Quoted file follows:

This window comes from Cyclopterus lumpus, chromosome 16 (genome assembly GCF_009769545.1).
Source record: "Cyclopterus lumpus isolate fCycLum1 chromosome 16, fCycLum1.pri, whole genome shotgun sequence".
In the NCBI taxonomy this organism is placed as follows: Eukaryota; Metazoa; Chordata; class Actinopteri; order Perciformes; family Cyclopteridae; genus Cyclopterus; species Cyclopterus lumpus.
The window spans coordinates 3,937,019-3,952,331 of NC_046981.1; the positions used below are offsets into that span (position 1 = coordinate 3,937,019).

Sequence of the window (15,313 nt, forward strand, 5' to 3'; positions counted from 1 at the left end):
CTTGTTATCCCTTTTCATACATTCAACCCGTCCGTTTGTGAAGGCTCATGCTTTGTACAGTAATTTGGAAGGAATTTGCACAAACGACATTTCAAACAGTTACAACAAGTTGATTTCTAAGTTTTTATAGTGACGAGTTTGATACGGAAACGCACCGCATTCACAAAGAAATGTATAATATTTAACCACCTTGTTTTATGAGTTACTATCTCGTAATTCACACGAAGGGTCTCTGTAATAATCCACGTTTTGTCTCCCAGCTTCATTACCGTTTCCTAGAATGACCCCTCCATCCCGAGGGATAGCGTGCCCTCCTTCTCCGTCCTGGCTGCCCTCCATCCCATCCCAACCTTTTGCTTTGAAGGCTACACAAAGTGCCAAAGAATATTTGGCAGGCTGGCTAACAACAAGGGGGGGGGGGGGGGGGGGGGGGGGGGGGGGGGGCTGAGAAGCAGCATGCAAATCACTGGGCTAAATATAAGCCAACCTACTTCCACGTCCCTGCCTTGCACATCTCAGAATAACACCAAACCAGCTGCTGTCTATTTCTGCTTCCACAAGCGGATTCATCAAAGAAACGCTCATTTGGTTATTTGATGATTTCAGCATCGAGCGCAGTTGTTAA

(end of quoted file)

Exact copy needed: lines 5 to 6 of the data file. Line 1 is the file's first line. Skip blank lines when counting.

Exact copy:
Sequence of the window (15,313 nt, forward strand, 5' to 3'; positions counted from 1 at the left end):
CTTGTTATCCCTTTTCATACATTCAACCCGTCCGTTTGTGAAGGCTCATGCTTTGTACAGTAATTTGGAAGGAATTTGCACAAACGACATTTCAAACAGTTACAACAAGTTGATTTCTAAGTTTTTATAGTGACGAGTTTGATACGGAAACGCACCGCATTCACAAAGAAATGTATAATATTTAACCACCTTGTTTTATGAGTTACTATCTCGTAATTCACACGAAGGGTCTCTGTAATAATCCACGTTTTGTCTCCCAGCTTCATTACCGTTTCCTAGAATGACCCCTCCATCCCGAGGGATAGCGTGCCCTCCTTCTCCGTCCTGGCTGCCCTCCATCCCATCCCAACCTTTTGCTTTGAAGGCTACACAAAGTGCCAAAGAATATTTGGCAGGCTGGCTAACAACAAGGGGGGGGGGGGGGGGGGGGGGGGGGGGGGGGGGCTGAGAAGCAGCATGCAAATCACTGGGCTAAATATAAGCCAACCTACTTCCACGTCCCTGCCTTGCACATCTCAGAATAACACCAAACCAGCTGCTGTCTATTTCTGCTTCCACAAGCGGATTCATCAAAGAAACGCTCATTTGGTTATTTGATGATTTCAGCATCGAGCGCAGTTGTTAA